I spent November of 2011 on Frégate Island working with turtle conservation and being immersed in an environment where I was a member of the smallest population on the island. Literally more giant millipedes, more Seychelles Magpie Robins (endangered, endemic to the region) and more bats than people. Also, the only mammals on the island are bats and the humans. The bats, or Flying Foxes, are known as megabats because of their scientific classification. They are fruit bats and do not use echolocation to navigate but rather their keen sense of smell and having large eyes means their eyesight is sharper. They are magnificent, watching them in flight is arresting with their seemingly effortless mobility. Seeing the bats everyday in all their diurnal and mega glory made me realise I was going to miss them when I returned and it was only two weeks later that I’d have my first close encounter.
While away for work in Malmesbury, we spotted a squirming ball of dust or dried leaf or beetle that had seemingly fallen from the very high ceiling, this tiny, tiny thing that was not there a minute before. Kneeling down to get a better look (which took a while to figure out what it could possibly have been) the first thing I noticed was that it was moving similarly to a newborn baby human, kicking its legs and scrunching fists and crying, mouth open, head back. Recognising that it was a bat only came afterwards and I scooped it up and cupped my hands over it to provide some kind of warmth and protection. This past December gave us some proper winter weather though and cold hands weren’t doing much so inside my bra it went where immediately it hung upside down and nestled up against my skin. Tiny, tiiiny it was, so tiny, so little. I assume it to be Neoromicia capensis, Cape Serotine Bat, these bats generally are birthed late November so this little one was just a few weeks old, if that.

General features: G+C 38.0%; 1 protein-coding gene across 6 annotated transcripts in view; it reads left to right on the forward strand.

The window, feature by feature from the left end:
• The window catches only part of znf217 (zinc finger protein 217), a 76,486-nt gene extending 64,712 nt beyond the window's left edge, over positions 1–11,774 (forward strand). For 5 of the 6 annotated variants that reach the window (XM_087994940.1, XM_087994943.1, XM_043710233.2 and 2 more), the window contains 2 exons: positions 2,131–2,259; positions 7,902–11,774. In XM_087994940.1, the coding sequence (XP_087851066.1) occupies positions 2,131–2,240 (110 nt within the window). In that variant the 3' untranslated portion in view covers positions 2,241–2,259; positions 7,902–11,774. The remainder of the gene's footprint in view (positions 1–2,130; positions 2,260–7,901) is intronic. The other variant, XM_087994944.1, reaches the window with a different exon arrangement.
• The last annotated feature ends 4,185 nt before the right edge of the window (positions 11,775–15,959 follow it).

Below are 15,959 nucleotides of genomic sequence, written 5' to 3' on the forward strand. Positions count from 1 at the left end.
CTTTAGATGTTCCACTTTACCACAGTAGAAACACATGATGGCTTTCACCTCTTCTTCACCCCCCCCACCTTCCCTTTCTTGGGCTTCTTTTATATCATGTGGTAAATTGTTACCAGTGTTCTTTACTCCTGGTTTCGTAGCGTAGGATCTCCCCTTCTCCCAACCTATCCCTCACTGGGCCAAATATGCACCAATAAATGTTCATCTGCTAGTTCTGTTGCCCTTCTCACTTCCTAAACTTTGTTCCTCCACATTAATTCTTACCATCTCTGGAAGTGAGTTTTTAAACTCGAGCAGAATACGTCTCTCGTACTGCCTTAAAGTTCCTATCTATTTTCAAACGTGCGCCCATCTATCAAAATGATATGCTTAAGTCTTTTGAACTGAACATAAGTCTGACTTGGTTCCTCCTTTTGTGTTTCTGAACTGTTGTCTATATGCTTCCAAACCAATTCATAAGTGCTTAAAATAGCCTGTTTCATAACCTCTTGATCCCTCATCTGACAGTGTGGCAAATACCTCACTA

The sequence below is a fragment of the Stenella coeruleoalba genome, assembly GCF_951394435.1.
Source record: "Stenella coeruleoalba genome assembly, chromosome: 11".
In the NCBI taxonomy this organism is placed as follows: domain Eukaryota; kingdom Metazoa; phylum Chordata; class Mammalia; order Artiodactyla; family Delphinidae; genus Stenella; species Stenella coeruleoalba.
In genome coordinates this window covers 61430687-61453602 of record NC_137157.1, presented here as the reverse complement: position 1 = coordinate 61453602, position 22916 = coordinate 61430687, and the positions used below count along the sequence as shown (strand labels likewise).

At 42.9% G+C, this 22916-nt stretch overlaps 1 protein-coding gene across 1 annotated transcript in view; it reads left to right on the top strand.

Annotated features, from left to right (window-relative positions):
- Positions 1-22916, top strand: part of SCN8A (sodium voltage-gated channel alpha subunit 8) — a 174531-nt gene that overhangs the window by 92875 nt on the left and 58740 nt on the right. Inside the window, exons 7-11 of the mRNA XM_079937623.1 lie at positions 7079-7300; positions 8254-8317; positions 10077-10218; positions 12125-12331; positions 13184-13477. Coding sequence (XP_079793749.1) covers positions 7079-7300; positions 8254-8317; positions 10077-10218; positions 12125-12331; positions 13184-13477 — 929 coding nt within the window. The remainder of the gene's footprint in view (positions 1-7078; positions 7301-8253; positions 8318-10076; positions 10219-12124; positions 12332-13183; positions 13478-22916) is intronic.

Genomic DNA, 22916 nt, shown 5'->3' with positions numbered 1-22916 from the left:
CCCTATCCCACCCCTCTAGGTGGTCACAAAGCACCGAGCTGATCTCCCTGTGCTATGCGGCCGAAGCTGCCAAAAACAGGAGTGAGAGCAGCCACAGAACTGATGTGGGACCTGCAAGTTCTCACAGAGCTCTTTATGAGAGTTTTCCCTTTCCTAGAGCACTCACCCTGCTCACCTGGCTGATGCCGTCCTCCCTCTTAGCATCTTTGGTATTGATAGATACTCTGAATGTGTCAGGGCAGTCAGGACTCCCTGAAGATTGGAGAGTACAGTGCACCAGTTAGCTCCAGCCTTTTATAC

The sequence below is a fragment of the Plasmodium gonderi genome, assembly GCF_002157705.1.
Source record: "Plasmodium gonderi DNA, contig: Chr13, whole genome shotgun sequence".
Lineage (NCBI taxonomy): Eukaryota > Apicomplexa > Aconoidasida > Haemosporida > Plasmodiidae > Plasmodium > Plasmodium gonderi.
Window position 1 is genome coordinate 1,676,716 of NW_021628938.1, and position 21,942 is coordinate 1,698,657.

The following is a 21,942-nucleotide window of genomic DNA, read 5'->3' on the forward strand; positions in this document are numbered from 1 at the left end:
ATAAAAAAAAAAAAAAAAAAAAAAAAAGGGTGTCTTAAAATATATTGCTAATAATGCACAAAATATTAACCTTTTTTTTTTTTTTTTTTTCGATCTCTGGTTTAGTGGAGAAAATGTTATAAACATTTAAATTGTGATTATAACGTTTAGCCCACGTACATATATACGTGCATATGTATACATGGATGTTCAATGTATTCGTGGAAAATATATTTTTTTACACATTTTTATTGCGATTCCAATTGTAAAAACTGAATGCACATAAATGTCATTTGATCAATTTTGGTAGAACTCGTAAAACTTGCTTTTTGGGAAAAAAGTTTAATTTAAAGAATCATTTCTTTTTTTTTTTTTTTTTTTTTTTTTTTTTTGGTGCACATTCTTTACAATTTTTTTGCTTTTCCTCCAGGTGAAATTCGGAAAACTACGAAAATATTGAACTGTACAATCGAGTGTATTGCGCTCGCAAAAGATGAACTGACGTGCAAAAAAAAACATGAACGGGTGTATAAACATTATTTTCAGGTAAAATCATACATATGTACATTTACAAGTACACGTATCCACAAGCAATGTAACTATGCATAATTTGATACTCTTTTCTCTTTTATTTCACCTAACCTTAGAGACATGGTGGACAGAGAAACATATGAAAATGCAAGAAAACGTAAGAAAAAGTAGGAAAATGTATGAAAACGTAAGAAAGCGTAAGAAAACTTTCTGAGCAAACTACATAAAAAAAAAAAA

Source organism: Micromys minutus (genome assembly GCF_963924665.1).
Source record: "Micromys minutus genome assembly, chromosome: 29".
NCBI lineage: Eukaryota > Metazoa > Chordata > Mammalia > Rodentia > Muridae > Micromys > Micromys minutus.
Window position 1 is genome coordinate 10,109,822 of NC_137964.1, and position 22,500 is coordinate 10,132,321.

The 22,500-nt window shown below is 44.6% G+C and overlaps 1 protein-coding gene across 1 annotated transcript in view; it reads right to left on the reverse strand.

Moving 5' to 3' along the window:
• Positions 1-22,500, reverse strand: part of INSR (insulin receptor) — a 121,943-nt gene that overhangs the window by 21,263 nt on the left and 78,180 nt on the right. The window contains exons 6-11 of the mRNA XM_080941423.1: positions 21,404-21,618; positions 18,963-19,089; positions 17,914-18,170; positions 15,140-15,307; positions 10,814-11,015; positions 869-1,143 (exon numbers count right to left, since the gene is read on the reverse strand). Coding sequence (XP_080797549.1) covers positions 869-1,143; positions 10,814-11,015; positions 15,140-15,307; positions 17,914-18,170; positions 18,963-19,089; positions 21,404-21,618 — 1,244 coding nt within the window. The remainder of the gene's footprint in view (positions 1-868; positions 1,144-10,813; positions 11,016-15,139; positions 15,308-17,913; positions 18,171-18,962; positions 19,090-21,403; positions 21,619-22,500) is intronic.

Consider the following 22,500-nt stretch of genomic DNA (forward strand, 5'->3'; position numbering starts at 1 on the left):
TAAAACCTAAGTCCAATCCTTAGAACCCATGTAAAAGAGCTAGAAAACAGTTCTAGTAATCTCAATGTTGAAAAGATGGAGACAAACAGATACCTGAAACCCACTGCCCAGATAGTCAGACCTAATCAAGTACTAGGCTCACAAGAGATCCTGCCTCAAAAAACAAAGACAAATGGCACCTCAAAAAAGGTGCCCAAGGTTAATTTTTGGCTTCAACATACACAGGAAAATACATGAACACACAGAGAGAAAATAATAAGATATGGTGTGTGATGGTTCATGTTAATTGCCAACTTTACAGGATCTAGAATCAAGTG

I called a nature conservationist friend who suggested the options one has when finding a distressed baby bat (a pup). Baby bats, like every animal, have controlled feeding and having such small stomachs and bladders it is important to not over-feed. Mother bat will also stimulate her offspring into releasing urine and faeces before feeding by licking or nuzzling their lower bellies.
Generally rescue baby bats are weaned on goat’s milk (warmed a little) every hour for 12 hours. Being mammals, they need to be kept warm and a method of achieving this is by putting some raw rice in a cotton sock or bag or material and warming it up in the microwave. Flaxseed may also be used if you have it longer as it is smoother and thus makes a softer cushioning and it also stays warmer for longer.
I did not have access to any of these and understanding the nature of things and the necessity to not ‘interfere’ with every situation when I’m out of urban areas, I simply put baba up in the afdakkie wrapped in cotton (which I had) and sent many telepathic messages to mamma bat to hear and fetch baba bat.
Incidentally, 2011 – 2012 has been declared the Year of the Bat by the United Nations Convention on the Conservation of Migratory Species of Wild Animals (CMS) and the Agreement on the Conservation of Populations of European Bats (EUROBATS), which basically aims to promote “bat conservation and celebration around the globe”, as stated on Bat Conservation International‘s website.
This all came about because of the alarming rate at which bat species have dwindled in recent years and has garnered much support in research and awareness. Bat’s seem to have a bad reputation throughout history, in folklore and legend, and there are numerous myths surrounding bats that are generally unwarranted.
For example, bats carrying rabies is one of these myths. This is not true in the sense that if a bat contracts rabies it will eventually die of it, much like humans do, they do not carry rabies unaffected. It is not a good idea to handle a bat if it is grounded in any case as bats, like most animals, are sensitive to humans and may react in self-defence if provoked. Bats play a vital role in our ecological and economic spheres and the threat to them is ultimately a threat to humans.
[All photo’s courtesy of Sam Carter]